Skychain is aiming to take the trust placed in human healthcare workers and put it into Artificial Intelligence. According to the company, their diagnostics system has recently been tested and seemed to prove more accurate than real life doctors at spotting conditions in patients (a video of the study is available here). By bringing together healthcare datatsets and programmers to create neural networks, the system was tested on diagnosing melanoma, heart disease and cancer in patients. They claim that the human doctors rate of error in diagnosis was between 18-32%, whereas the Skychain system was only incorrect four to 14 percent of the time.
In addition, the team claims these diagnosis were made in an average of 0.1 seconds by the AI system, and 20-30 seconds by the real doctors. If these results can be proven and verified, there is certainly scope for improving both accuracy and time efficiency in healthcare diagnosis, potentially saving millions of lives worldwide. Beyond diagnostic capabilities, Skychain hopes these supposedly positive results can be repeated with the system being given the ability to discover new diseases and develop new treatments.
How does the system actually work?
Skychain is a project which aims to use Blockchain to train and use AI systems in medical care. Their white paper states that they aim to control 70 percent of the projected $200 bln medical AI market (estimated by IBM), through their ‘distributed open network’ system of artificial neural networks (ANNs), which can diagnose patients and prescribe the relevant treatments. They aim to “provide an opportunity to engineer, teach and host neural networks and provide paid access for independent specialists and organizations.” By using smart contracts, they hope to unite many individual parties (healthcare big data providers, independent AI developers, crypto miners and the consumers – doctors and patients) to create one effective solution.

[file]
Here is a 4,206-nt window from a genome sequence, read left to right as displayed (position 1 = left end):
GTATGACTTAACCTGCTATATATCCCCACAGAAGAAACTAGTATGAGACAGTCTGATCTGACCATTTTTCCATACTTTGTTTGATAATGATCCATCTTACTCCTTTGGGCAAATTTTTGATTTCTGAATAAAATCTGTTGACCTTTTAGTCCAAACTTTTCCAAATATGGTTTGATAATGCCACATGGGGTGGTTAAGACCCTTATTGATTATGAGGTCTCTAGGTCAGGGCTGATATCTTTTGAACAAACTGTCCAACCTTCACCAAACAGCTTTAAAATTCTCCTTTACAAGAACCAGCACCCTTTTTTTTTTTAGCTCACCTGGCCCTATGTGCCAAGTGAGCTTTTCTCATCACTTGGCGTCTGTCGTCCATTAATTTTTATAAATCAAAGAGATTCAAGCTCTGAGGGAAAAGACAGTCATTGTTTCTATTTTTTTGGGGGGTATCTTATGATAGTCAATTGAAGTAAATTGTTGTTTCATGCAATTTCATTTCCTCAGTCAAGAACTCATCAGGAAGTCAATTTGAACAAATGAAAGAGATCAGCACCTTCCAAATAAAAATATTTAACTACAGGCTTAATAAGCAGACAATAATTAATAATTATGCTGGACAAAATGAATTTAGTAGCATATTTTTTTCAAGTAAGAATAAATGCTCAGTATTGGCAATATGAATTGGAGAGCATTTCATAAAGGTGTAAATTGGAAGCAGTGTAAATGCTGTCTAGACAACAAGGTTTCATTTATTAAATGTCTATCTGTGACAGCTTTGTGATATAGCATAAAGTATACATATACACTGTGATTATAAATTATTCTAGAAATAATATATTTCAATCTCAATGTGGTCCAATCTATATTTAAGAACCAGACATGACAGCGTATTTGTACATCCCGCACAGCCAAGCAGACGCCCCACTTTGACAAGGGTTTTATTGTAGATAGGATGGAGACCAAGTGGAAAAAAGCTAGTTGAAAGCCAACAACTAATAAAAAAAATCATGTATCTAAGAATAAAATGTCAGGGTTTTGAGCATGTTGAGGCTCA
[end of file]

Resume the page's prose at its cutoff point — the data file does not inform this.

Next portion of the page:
Developers can submit ready-made ANN templates for doctors to choose from when diagnosing a patient. Once the networks have analyzed the data and returned the diagnosis information to the doctor, the developers and miners who provided the computing power will receive financial remuneration.
Setting up these symbiotic relationships will involve medical institution laboratories with large datasets, looking to set up and train their own neural networks (which can then also be used by others). They can offer these datasets for ANN training by developers. These developers can use a ‘SkyConstructor’ interface, and using a ready-made ANN template can edit it to meet the requirements of the institution once uploaded into Skychain. Once the ANN has completed the learning process, it can be published. Skychain uses the analogy of the wildly popular Uber taxiservice: ANN developers are the drivers, doctors and patients the passengers, and the computer and servers of miners the cars.